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Democracy demands civic engagement

  • Lt. Gov. Boyd Rutherford wraps up UMES' '20-21 social justice series

    Friday, May 7, 2021
    Lt. Gov. Boyd K. Rutherford

    Boyd K. Rutherford challenged a UMES audience to be pro-active in shaping the future of the nation's democracy. His remarks were delivered as part of the university's social justice symposium. 

    “We need more people to be civically engaged,” Maryland's lieutenant governor said, adding, “You don't need to be a crank” to be heard. 

    In a broad-ranging, hour-long talk April 29 on “The Future of Democracy,” Rutherford pointed out the cyclical nature of political and social turmoil the nation has endured since its founding. 

    If pundits are troubled about the current direction of the country -- especially in the aftermath of the Jan. 6 insurrection at the Capitol -- Rutherford is less so.  Yet, from his front-row seat as a Black Republican serving in the executive branch of a state that tends to lean Democratic at the ballot box, he does see challenges. 

    Schools, he said, should rethink how they present “basic civics” education and place more value on teaching that subject across primary and secondary levels.  He even suggested colleges and universities would be wise to do the same -- at least for freshmen.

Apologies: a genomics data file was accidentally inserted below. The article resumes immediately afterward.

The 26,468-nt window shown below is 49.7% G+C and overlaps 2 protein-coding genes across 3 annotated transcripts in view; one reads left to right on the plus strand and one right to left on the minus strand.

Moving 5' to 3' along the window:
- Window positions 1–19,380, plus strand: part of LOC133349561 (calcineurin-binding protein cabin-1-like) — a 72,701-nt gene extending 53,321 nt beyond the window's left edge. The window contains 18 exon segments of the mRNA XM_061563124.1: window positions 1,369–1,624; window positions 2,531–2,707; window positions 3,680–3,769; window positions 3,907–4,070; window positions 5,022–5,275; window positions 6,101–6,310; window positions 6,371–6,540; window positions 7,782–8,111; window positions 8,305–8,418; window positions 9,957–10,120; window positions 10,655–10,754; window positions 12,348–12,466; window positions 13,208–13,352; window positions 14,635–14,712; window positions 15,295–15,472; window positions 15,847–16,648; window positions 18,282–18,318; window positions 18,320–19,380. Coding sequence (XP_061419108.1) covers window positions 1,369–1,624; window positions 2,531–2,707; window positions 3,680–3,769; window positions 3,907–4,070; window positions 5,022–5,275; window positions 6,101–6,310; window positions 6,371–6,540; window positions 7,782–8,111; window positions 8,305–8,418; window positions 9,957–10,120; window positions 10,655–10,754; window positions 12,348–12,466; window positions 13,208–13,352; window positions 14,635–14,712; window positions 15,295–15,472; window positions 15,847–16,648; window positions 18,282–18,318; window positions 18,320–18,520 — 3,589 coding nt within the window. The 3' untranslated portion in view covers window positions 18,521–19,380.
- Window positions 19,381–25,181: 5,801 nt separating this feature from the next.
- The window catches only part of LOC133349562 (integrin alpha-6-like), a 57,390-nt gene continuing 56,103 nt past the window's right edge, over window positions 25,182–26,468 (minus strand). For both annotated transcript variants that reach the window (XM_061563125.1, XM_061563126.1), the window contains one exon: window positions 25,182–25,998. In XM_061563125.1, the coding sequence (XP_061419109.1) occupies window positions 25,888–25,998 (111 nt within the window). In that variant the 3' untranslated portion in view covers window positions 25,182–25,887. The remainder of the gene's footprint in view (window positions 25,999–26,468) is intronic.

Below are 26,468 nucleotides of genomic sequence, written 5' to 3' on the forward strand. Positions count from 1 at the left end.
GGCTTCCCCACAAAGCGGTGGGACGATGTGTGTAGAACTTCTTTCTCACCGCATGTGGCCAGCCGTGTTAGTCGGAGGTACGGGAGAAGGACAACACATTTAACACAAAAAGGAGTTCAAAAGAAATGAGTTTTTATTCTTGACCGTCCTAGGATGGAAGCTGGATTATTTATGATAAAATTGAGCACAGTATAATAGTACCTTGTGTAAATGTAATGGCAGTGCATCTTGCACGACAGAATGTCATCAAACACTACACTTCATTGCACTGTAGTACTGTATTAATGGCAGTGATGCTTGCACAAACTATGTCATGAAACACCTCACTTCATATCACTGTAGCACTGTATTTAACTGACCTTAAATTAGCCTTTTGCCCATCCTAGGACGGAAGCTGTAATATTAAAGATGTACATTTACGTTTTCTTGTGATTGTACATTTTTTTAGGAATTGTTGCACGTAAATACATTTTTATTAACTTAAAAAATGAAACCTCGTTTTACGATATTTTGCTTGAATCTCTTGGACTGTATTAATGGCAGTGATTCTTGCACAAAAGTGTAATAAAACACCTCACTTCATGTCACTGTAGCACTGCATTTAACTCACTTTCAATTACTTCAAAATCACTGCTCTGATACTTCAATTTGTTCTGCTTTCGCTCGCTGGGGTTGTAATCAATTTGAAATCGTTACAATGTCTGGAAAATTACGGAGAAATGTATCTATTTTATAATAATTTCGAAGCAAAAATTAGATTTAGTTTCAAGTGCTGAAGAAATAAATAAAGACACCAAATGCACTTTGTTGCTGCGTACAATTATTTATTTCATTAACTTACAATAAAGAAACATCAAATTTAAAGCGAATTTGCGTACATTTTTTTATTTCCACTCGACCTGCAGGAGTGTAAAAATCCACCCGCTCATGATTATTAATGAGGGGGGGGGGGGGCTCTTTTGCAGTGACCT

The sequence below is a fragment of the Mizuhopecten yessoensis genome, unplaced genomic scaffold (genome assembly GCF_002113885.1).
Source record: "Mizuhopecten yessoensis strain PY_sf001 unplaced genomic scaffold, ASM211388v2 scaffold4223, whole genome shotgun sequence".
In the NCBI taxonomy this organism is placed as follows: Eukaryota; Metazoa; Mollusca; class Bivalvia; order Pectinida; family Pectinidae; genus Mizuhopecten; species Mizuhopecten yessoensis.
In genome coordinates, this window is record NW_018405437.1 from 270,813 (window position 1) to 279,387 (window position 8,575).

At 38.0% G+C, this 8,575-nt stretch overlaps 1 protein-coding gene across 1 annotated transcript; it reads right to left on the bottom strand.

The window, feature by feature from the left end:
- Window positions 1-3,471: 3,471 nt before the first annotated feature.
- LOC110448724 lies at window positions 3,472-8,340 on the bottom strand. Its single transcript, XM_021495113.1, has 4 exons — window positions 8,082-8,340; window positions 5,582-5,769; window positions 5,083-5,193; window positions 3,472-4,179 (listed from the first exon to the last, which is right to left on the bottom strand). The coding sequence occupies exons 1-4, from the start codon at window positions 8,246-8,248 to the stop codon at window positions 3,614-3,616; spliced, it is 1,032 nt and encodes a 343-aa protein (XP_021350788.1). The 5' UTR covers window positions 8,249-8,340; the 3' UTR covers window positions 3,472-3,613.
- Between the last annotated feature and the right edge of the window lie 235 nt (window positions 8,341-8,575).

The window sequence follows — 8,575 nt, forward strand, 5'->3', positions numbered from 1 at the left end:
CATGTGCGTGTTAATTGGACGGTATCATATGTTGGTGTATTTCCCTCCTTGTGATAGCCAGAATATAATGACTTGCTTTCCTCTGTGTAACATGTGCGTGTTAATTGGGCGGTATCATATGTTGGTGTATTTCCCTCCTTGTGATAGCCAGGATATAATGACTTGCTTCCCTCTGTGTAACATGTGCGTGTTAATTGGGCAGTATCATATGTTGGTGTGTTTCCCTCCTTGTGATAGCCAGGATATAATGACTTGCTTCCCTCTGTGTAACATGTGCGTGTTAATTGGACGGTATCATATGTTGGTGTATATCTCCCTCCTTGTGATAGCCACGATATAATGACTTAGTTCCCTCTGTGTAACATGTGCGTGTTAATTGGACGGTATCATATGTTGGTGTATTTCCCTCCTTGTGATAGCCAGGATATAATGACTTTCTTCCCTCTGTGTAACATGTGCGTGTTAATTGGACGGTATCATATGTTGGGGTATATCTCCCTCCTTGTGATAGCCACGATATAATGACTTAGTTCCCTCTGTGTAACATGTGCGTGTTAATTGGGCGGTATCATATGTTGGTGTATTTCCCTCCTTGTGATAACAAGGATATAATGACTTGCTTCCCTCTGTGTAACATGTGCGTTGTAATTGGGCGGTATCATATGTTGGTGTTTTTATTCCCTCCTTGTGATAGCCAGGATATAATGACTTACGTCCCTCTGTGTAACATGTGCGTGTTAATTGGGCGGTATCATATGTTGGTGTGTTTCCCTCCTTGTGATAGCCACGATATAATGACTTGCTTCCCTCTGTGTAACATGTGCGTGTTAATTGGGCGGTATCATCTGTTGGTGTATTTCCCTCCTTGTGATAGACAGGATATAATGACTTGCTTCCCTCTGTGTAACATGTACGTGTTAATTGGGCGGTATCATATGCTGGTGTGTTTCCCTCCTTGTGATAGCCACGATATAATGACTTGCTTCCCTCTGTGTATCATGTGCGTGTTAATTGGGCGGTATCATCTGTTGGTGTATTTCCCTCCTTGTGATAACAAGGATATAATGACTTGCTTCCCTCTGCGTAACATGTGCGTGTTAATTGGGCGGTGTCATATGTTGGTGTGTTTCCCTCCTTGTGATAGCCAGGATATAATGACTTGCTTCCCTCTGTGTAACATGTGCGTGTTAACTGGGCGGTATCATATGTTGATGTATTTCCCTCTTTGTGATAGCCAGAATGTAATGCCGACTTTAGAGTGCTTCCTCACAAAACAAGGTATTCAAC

Rutherford said today's political turmoil underscores the guiding principle of the framers of the U.S. Constitution, who strove to “form a more perfect union.” 

    “We're a representative democracy and a constitutional republic,” he said.  “We have a set of rules in place set out by the constitution," which he noted “is a guard rail to protect ... minorities.” 

    Well-informed citizens, Rutherford said, have to work harder to discern fact from fiction because of the cataclysmic shift in the way information is disseminated. 

    In their heyday a century ago, he noted, the political bent of newspapers as the dominant source of current events was well known to readers. 

    “There's a bias in a lot of media (today) that's undisclosed,” Rutherford said. 

    Social media, in particular, plays an oversized, sometimes distorted role. 

    “It can rev up crowds … rabble rousers, which can lead to a situation like what we had on Jan. 6” in Washington, he said.  “Information flows so quickly without being checked (and) it causes these challenges.” 

    “How do we overcome these challenges with division and angry rhetoric and how do we address that?” he asked. 

    “Make sure you are civically engaged,” Rutherford said, “particularly you students … you are going to be (the) people of influence.” 

    It is informed citizens' responsibility “to make sure when bad speech or inaccurate speech” emerges to counter it “with facts.” 

    And don't be reluctant to “push back on your own viewpoints” as well, he said. 

    “You need to understand where to go, and help other people understand where they need to go to get redress,” Rutherford said.  “Participate at all levels … that's what I hope you all will do as you continue with your lives.”